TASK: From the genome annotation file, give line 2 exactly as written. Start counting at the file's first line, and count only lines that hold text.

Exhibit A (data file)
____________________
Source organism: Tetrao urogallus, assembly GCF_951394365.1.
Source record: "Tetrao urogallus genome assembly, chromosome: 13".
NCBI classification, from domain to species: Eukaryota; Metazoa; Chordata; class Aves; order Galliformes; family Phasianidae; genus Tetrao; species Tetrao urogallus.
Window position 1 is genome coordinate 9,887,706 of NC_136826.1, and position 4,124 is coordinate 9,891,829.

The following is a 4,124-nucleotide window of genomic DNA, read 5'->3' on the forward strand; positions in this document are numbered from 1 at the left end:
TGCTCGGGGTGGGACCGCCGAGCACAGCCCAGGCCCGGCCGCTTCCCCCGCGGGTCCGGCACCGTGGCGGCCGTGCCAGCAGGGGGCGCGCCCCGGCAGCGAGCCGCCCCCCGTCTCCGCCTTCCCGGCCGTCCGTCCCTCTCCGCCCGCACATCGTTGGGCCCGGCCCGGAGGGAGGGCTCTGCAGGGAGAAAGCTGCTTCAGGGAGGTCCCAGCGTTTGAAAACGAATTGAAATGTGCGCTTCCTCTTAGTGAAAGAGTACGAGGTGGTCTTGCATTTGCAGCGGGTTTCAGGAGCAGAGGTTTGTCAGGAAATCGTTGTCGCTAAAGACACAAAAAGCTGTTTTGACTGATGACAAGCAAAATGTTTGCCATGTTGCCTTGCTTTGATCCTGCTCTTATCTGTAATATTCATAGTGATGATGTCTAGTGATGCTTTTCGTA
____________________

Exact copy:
Source record: "Tetrao urogallus genome assembly, chromosome: 13".